As a family medicine physician with a large social media following, Dr. Michelle Rockwell — otherwise known as Doctor Mommy, MD — is more than aware there are pros and cons to social media. And though she's previously dealt with negative comments, she recently found herself battling a more dangerous foe: misinformation. Rockwell is now speaking out after anti-vaxxers falsely twisted a miscarriage she experienced into anti-COVID vaccine propaganda.
"I wish I could say I'm shocked, but, unfortunately, this is the state of social media these days," Rockwell, a mom of two and family medicine physician in Tulsa, tells Romper. "At first, I was obviously really mad because I'm a physician and a mom, and very supportive of the vaccine. [Women's] fears are being preyed upon by these anti-vaxx groups who are just willing to distort any information they have to further their agenda."
Rockwell says one of her Facebook followers alerted her to the fact that anti-vaxxers were circulating misinformation about a miscarriage she'd experienced at the beginning of December. While her miscarriage occurred three weeks before she received her COVID-19 vaccine, posts circulating online falsely claimed the miscarriage had happened after, and as a result of, a COVID-19 vaccine she received Dec. 21.
"How soulless and predatory of someone to take someone’s heartbreak and modify it to further their own agenda," Rockwell wrote on Instagram when addressing the misinformation. "If anyone actually went to my IG and scrolled through my posts they would see I miscarried 3 weeks before receiving the vaccine."
But as we all know, misinformation can spread like wildfire on social media, especially when it appears to center on shocking or chilling stories of tragedy. Undaunted, Rockwell got to work setting the record straight. "I reported every single post that I was able to find on Facebook," she says.
But Rockwell says flagging the posts for Facebook didn't prove to be much of a solution. "Facebook actually said that they were not violating community guidelines, which was pretty shocking to me because it was using my images, and my words and completely falsifying information," she says.
A Facebook spokesperson tells Romper the posts misconstruing Rockwell's miscarriage did in fact represent a violation of the social media platform's policies around COVID-19 vaccine claims and should have been removed. They have apologized for the error. Additionally, Facebook announced Monday that it would be removing posts that contain false claims and information about vaccines, including the COVID-19 vaccines.
When Facebook failed to remove the posts falsely linking her miscarriage to a COVID-19 vaccine, Rockwell began directly contacting the people who'd posted or shared it, urging them to take it down. "I was able to get two of those threads taken down," Rockwell says. But having to engage directly with those who'd posted the misinformation didn't come without a price. Rockwell says at least one person she messaged was "pretty nasty" and accused her of "killing people by talking about getting the vaccine."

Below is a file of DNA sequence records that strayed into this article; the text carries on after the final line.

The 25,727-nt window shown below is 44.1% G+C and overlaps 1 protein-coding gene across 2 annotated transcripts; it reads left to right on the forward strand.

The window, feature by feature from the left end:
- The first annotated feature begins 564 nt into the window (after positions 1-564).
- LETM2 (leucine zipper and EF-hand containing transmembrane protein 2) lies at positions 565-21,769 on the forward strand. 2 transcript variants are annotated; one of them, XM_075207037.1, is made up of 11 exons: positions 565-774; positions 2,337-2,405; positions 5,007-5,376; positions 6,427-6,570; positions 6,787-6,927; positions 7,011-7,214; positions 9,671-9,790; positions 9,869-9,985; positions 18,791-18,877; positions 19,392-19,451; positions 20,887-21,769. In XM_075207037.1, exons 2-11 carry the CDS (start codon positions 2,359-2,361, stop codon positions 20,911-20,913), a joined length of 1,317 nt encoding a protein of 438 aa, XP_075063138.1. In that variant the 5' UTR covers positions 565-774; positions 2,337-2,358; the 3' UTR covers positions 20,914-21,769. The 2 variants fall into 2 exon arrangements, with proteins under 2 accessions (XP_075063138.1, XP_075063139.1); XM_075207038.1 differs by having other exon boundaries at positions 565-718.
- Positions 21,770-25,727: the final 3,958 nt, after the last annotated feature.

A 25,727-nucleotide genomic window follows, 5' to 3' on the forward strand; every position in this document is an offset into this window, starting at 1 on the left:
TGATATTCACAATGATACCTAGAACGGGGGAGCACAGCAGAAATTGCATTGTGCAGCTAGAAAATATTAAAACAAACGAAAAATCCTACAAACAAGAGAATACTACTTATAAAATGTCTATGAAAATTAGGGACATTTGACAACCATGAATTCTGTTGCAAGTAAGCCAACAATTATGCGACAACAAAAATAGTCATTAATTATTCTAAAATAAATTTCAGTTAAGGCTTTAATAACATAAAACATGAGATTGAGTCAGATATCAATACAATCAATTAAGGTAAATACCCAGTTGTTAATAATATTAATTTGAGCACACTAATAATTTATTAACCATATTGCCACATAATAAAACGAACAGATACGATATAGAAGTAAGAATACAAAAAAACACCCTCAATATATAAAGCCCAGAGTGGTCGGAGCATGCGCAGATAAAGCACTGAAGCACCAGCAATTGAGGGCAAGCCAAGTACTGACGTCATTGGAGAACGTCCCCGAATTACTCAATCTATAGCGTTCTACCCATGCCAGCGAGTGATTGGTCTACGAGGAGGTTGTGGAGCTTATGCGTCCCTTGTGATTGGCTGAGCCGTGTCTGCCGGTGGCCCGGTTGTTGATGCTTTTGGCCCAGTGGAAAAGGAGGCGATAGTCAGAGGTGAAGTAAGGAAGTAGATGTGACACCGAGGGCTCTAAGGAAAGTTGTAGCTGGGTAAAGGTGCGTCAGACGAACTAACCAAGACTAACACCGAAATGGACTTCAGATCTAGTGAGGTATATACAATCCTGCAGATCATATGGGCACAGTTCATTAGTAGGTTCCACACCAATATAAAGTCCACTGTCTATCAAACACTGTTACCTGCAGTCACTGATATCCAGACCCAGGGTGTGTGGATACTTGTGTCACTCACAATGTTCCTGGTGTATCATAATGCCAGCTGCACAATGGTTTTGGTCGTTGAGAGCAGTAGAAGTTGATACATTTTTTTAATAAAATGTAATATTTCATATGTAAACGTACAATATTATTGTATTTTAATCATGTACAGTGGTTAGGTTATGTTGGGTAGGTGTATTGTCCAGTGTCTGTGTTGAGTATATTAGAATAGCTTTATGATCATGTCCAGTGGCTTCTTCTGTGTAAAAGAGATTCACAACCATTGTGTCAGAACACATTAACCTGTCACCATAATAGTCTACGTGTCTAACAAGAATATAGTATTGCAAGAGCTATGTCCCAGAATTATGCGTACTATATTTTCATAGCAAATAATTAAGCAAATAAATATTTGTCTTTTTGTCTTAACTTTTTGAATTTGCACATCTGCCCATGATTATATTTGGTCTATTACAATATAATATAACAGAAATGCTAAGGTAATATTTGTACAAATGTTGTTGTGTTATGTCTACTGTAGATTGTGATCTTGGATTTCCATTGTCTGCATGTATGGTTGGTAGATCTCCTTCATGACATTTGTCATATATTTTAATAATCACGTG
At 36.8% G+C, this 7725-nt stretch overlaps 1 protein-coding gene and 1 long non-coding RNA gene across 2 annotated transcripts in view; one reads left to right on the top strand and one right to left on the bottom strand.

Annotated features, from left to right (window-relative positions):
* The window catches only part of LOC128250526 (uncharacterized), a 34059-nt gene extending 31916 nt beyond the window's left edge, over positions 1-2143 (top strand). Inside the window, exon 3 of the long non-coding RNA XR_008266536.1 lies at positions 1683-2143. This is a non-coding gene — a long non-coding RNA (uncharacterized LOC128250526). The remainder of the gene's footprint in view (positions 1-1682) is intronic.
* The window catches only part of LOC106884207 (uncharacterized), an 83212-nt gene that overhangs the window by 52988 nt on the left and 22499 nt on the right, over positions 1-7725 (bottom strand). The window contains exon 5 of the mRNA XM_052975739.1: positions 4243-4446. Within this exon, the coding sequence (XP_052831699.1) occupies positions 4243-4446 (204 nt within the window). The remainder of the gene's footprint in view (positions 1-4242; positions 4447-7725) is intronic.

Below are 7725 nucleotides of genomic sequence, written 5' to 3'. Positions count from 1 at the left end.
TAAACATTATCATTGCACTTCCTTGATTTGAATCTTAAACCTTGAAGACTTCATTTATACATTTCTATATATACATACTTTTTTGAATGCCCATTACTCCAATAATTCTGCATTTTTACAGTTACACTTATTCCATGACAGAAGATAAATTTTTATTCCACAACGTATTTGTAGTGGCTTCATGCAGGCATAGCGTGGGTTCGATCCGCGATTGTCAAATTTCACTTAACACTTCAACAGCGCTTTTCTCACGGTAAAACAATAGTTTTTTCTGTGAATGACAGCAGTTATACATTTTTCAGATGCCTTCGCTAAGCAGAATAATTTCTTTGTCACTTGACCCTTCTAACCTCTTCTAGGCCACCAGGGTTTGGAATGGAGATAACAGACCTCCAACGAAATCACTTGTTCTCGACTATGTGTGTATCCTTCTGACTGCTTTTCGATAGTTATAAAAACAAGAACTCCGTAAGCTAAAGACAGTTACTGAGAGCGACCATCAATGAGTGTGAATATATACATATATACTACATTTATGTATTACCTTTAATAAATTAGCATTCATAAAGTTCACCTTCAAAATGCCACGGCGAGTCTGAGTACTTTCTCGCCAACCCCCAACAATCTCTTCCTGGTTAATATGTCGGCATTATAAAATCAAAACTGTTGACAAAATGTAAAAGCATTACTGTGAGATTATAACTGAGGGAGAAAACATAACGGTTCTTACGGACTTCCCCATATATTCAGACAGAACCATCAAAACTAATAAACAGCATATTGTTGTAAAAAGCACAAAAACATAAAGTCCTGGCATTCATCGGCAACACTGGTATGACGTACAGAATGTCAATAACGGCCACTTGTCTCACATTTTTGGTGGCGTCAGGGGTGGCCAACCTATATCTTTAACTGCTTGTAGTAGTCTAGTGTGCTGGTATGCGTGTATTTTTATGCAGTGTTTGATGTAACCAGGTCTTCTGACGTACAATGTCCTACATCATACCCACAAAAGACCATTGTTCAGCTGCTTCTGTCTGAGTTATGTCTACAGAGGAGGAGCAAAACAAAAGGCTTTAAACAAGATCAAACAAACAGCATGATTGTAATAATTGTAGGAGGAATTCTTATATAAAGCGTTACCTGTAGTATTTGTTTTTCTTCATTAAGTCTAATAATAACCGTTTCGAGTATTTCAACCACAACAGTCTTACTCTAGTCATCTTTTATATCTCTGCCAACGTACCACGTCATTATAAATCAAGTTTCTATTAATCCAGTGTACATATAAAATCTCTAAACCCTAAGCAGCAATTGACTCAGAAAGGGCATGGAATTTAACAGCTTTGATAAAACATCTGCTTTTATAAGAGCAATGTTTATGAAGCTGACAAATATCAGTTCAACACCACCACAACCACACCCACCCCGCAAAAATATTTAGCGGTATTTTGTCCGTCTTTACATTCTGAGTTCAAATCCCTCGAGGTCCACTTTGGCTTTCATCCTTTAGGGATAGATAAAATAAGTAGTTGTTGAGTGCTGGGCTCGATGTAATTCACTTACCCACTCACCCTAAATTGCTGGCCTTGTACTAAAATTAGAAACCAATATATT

Sadly, this isn't the first time anti-vaxxers have attempted to tie a woman's miscarriage to a vaccine, without citing any evidence. In November, Bachelor alum Ashley Spivey revealed she'd been targeted by a group of anti-vaxxers after she miscarried due to a nuchal cord accident. Anti-vaxxers baselessly tied Spivey's heartbreaking miscarriage to a flu shot she'd gotten and began harassing her through social media. Similarly, two other medical professionals have recently found themselves entangled in their own anti-vaxxer-led misinformation campaign after their tweets and images were distorted and fused into one false story.
Although there is currently a significant lack of data regarding COVID-19 vaccines and pregnant people due to the fact that pregnant people were not included in vaccine trials, both the U.S. Centers for Disease Control and Prevention (CDC) and the World Health Organization have said pregnant people can get a COVID vaccine as the technology behind the vaccine is known to be safe. "Based on what we know about this kind of vaccine, we don't have any specific reason to believe there will be specific risks that would outweigh the benefits of vaccination for pregnant women," WHO guidance on the Moderna vaccine reads. "For this reason, those pregnant women at high risk of exposure to SARS-CoV-2 (e.g. health workers) or who have comorbidities which add to their risk of severe disease, may be vaccinated in consultation with their health care provider."
Rockwell understands why the lack of data may give some pregnant people pause. "I absolutely understand women being vaccine-hesitant in this case because we don't have data," Rockwell says. "There's not much, if any, data right now and that's the truth. But to twist this information in this way, that's just false."
Since coming forward about the misinformation, Rockwell says she has been flooded with kind messages of support, making her hopeful some good may come from her horrible experience. "I'm just overwhelmed with gratitude and hope that maybe this makes some sort of difference and makes people just pause when they read something and consider is this true," she says. "And then pause again before they consider re-sharing it."